50 ml of the BstEII digested ligation mixture was used as template in a PCR reaction containing 200 mM of each nucleotide (dATP, dCTP, dGTP and dTTP), 2.5 mM MgCl2, Expand High Fidelity buffer, 2.0 units of Expand High Fidelity PCR system enzyme mix, and 300 nM of each of the following primers:

Primer 3 (#19719): 5'-TGACCCGTACGGTCCGTGGG-3' (SEQ ID NO:8), and Primer 4

(#19720): 5'-GGCTCTTGATTTTGTGTCCACC-3' (SEQ ID NO:9).

The PCR cycling was performed in a Hans Landgraf THERMOCYCLER (Hans Landgraf, Germany), following the profile:

1×(120 seconds at 94° C.);

10×(10 seconds at 94° C.; 30 seconds at 55° C.; 240 seconds at 72° C.);

30×(10 seconds at 94° C.; 30 seconds at 55° C.; 180 seconds at 72° C. adding 20 seconds to the keep time at 72° C. for each new cycle); and

1×(300 seconds at 72° C.).

The PCR product was gel purified by gel eletrophoresis in a 0.7% agarose gel, and the relevant fragment (approx. 4-5 kb) was excised from the gel and purified using QIAquick Gel extraction Kit. The purified DNA was eluted in 50 μl of 10 mM Tris-HCl, pH 8.5.

Nucleotide Sequencing the Inverse-PCR DNA Fragment. Qiagen purified DNA was sequenced with the Taq deoxy terminal cycle sequencing kit (Perkin Elmer, USA), and the primer 1, 3 and 4 described above, using an Applied Biosystems 373A automated sequencer according to the manufacturers instructions. Analysis of the sequence data is performed according to Devereux et al. (1984) supra).

The entire nucleotide sequence corresponding to the open reading frame of the alkaline endoglucanase is presented as SEQ ID NO:1, and the derived protein sequence is presented as SEQ ID NO:2.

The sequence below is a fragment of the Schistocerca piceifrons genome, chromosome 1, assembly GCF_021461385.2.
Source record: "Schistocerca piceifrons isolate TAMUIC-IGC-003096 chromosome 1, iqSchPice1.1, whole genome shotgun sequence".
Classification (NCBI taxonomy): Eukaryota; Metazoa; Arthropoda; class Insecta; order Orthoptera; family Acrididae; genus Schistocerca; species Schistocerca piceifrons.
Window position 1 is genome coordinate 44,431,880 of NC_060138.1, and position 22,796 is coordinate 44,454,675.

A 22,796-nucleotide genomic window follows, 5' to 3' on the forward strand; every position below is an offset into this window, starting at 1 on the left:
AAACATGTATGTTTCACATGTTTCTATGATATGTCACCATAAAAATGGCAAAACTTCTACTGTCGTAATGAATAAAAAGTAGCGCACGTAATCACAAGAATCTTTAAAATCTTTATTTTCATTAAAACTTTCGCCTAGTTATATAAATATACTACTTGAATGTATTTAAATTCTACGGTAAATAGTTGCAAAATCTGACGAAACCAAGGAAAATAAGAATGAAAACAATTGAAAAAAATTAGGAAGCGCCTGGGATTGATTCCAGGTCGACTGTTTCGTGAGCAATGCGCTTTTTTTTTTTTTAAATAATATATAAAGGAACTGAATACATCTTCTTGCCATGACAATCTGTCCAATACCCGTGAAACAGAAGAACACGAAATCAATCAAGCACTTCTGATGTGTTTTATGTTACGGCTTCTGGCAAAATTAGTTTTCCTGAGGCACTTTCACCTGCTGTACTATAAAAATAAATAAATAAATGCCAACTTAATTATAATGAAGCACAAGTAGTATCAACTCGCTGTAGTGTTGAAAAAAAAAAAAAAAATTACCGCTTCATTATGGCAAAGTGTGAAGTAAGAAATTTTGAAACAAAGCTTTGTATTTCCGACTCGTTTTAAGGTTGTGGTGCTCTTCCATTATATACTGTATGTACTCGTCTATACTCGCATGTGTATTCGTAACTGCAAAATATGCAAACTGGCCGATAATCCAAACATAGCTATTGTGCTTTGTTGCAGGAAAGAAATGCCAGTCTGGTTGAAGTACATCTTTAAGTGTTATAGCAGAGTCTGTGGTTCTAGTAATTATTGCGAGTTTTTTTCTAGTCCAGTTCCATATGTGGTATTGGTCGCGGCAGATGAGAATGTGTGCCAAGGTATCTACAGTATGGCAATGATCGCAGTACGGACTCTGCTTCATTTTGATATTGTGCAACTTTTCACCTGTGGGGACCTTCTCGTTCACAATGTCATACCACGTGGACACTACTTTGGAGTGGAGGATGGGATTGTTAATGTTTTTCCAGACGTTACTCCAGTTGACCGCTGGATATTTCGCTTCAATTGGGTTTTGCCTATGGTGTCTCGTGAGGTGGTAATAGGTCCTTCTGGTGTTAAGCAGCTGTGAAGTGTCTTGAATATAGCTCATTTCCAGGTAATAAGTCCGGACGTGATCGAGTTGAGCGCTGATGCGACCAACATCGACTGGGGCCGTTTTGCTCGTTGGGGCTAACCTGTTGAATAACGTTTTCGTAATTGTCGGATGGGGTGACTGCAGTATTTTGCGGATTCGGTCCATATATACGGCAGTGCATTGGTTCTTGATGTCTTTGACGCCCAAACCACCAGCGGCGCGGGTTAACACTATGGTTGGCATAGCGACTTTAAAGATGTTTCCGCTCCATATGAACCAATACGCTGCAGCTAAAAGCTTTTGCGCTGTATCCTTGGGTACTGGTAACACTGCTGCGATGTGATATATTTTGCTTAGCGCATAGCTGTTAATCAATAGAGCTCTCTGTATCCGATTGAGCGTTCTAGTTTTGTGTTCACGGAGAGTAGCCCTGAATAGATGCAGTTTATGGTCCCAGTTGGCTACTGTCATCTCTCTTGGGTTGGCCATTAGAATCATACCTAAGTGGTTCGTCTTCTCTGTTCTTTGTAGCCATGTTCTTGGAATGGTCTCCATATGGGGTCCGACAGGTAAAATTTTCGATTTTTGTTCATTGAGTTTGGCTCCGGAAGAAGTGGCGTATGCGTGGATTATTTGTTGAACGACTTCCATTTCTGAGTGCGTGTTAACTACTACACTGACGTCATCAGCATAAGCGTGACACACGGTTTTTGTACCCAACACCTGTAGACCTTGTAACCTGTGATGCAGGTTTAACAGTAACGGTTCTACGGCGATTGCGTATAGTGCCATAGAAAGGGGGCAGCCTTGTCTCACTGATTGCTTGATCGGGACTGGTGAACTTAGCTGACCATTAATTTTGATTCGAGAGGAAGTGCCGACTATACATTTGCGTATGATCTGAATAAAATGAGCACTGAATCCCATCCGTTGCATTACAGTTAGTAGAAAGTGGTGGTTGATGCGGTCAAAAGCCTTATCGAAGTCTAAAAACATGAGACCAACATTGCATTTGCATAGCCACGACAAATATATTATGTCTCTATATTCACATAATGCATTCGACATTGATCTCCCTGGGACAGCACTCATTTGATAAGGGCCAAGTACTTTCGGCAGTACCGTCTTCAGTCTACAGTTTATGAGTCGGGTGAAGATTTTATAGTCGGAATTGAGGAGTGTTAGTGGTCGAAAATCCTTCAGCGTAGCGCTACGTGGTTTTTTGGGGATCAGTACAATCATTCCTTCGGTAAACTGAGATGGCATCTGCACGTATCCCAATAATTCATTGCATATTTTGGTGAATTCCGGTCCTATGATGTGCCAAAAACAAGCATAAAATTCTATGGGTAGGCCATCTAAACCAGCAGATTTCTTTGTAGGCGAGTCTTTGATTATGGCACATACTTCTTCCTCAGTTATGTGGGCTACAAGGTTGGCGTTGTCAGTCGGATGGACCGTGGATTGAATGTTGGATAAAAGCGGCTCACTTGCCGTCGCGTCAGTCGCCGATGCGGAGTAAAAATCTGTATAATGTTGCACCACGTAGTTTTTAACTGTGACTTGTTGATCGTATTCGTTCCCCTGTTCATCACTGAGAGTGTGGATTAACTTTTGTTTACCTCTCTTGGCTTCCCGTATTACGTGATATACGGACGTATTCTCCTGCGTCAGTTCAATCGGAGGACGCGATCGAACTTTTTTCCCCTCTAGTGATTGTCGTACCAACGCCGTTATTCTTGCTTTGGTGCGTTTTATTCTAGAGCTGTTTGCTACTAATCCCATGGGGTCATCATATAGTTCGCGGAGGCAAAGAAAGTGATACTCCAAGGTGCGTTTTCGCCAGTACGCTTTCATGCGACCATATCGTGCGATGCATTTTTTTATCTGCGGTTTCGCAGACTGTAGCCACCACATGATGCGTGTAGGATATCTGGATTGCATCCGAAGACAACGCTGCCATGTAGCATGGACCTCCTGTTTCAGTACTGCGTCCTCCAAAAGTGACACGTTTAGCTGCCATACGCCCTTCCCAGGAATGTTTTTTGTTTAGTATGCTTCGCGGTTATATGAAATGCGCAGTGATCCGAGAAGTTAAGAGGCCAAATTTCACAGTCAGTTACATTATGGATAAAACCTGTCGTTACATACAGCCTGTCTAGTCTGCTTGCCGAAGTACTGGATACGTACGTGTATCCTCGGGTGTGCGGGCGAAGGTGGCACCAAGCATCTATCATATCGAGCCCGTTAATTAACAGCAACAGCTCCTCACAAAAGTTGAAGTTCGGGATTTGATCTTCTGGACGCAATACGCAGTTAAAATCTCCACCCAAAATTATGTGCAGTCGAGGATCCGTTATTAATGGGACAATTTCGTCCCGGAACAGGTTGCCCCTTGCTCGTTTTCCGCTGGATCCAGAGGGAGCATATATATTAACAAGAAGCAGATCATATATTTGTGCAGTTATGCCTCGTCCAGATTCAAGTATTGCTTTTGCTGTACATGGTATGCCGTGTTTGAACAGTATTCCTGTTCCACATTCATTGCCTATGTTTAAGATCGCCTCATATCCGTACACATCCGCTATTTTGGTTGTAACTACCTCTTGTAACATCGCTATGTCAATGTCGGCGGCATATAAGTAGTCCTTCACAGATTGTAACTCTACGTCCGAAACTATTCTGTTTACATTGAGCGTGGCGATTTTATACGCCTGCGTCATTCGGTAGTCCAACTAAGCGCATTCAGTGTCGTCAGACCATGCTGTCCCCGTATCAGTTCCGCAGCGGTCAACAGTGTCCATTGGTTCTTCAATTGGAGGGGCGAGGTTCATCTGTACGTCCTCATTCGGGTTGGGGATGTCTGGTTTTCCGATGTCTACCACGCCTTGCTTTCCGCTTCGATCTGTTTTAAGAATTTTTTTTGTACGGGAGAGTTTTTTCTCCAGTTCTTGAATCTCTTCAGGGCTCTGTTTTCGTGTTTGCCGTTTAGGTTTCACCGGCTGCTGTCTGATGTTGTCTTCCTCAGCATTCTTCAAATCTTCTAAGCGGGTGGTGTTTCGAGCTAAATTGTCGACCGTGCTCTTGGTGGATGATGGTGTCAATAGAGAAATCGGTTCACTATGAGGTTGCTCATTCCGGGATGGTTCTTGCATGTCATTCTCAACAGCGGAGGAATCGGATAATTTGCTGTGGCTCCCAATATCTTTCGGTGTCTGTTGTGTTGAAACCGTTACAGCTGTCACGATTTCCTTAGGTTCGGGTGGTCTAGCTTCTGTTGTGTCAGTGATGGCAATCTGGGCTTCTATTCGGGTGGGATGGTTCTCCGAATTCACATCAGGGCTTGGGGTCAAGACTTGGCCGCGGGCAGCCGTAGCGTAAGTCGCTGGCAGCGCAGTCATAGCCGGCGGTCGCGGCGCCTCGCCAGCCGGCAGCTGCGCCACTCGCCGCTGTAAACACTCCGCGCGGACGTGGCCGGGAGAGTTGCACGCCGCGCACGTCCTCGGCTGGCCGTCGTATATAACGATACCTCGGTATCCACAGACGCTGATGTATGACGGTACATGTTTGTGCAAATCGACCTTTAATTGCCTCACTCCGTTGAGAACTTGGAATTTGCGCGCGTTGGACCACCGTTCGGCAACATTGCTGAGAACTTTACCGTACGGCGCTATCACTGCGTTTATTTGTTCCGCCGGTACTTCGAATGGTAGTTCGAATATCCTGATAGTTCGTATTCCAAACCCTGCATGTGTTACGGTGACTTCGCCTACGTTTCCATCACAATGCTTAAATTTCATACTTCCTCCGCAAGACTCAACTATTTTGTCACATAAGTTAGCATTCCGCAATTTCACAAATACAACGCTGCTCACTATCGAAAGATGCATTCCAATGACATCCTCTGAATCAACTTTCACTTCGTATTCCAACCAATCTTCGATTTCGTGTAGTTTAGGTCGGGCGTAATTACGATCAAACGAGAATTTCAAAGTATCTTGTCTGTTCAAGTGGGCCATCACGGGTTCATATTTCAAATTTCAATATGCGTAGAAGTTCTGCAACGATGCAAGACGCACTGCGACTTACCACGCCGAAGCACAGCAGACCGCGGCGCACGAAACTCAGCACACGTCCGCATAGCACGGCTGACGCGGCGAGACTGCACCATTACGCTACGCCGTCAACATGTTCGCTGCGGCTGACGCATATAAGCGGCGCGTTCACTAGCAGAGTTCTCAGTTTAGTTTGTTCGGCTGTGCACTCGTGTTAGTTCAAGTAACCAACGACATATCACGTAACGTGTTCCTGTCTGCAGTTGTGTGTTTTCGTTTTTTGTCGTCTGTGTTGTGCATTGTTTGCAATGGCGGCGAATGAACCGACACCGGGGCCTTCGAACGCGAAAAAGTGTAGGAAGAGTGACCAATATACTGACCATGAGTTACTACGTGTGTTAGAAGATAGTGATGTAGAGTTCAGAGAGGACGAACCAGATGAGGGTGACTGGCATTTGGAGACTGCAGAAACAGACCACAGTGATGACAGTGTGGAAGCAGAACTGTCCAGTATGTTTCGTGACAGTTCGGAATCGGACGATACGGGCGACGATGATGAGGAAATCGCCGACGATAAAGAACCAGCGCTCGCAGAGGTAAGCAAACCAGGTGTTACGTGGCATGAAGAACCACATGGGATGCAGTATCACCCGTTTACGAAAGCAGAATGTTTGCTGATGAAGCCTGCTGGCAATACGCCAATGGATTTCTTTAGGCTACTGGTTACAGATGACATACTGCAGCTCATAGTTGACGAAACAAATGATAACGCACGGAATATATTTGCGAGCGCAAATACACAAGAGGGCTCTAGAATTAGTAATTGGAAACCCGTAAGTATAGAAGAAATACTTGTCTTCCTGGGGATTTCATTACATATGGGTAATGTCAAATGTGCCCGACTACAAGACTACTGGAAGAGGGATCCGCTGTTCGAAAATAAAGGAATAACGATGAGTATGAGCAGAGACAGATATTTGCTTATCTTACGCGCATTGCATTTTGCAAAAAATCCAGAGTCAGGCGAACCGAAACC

Example 3

Expression of the Alkaline Endoglucanase in Bacillus subtilis

The nucleotide sequence in SEQ ID NO:1 was cloned by PCR for introduction in an expression plasmid pDN1981. PCR was performed as described above on 500 ng of genomic DNA, using the following two primers, containing NdeI and KpnI restriction sites for introducing the endoglucanase encoding DNA sequence to pDN1981 for expression:

Primer 5 (#20887): 5'-GTAGGCTCAGTCATATGTTACACATTGAAAGGGGAGGAGAATCATGAAAAAGATAACTACTATTTTTGTCG -3' (SEQ ID NO:10); and

Primer 6 (#21318): 5'-GTACCTCGCGGGTACCAAGCGGCCGCTTAATTGAGTGGTTCCCACGGACCG-3' (SEQ ID NO:11).

After PCR cycling, the PCR fragment was purified, and the purified DNA was eluted in 50 μl of 10 mM Tris-HCl, pH 8.5, digested with NdeI and KpnI, purified and ligated to digested pDN1981. The ligation mixture was used to transform B. subtilis PL2304. Competent cells were prepared and transformed as described by Yasbin et al. (1975) J. Bacteriol. 121:296-304).